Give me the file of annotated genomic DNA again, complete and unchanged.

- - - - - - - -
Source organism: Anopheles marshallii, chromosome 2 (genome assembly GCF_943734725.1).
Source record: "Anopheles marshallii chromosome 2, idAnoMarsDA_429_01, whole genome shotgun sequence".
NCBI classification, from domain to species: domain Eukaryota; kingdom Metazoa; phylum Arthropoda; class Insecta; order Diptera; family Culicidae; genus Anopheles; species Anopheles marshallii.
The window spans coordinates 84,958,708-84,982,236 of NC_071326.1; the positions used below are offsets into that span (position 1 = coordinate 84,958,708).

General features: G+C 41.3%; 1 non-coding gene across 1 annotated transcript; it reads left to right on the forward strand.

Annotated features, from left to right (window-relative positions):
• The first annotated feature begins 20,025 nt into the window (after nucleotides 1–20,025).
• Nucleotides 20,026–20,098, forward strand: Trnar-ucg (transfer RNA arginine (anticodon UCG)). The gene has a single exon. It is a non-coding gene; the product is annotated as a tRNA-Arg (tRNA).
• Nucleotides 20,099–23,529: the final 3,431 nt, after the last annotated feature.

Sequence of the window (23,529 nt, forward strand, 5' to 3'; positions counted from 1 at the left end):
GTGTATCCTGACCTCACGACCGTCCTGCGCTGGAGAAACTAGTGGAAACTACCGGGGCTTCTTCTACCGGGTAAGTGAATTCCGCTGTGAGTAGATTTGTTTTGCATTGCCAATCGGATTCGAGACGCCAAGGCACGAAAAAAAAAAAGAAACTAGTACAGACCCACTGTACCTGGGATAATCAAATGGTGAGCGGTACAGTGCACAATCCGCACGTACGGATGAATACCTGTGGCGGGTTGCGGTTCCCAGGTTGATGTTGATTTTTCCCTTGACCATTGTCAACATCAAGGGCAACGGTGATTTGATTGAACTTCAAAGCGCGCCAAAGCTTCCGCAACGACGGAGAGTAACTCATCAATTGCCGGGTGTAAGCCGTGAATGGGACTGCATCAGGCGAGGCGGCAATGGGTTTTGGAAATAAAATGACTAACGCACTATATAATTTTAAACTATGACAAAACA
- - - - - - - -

Source organism: Anopheles marshallii, chromosome 2 (genome assembly GCF_943734725.1).
Source record: "Anopheles marshallii chromosome 2, idAnoMarsDA_429_01, whole genome shotgun sequence".
NCBI classification, from domain to species: domain Eukaryota; kingdom Metazoa; phylum Arthropoda; class Insecta; order Diptera; family Culicidae; genus Anopheles; species Anopheles marshallii.
The window spans coordinates 84,958,708-84,982,236 of NC_071326.1; the positions used below are offsets into that span (position 1 = coordinate 84,958,708).

General features: G+C 41.3%; 1 non-coding gene across 1 annotated transcript; it reads left to right on the forward strand.

Annotated features, from left to right (window-relative positions):
• The first annotated feature begins 20,025 nt into the window (after nucleotides 1–20,025).
• Nucleotides 20,026–20,098, forward strand: Trnar-ucg (transfer RNA arginine (anticodon UCG)). The gene has a single exon. It is a non-coding gene; the product is annotated as a tRNA-Arg (tRNA).
• Nucleotides 20,099–23,529: the final 3,431 nt, after the last annotated feature.

Sequence of the window (23,529 nt, forward strand, 5' to 3'; positions counted from 1 at the left end):
GTGTATCCTGACCTCACGACCGTCCTGCGCTGGAGAAACTAGTGGAAACTACCGGGGCTTCTTCTACCGGGTAAGTGAATTCCGCTGTGAGTAGATTTGTTTTGCATTGCCAATCGGATTCGAGACGCCAAGGCACGAAAAAAAAAAAGAAACTAGTACAGACCCACTGTACCTGGGATAATCAAATGGTGAGCGGTACAGTGCACAATCCGCACGTACGGATGAATACCTGTGGCGGGTTGCGGTTCCCAGGTTGATGTTGATTTTTCCCTTGACCATTGTCAACATCAAGGGCAACGGTGATTTGATTGAACTTCAAAGCGCGCCAAAGCTTCCGCAACGACGGAGAGTAACTCATCAATTGCCGGGTGTAAGCCGTGAATGGGACTGCATCAGGCGAGGCGGCAATGGGTTTTGGAAATAAAATGACTAACGCACTATATAATTTTAAACTATGACAAAACA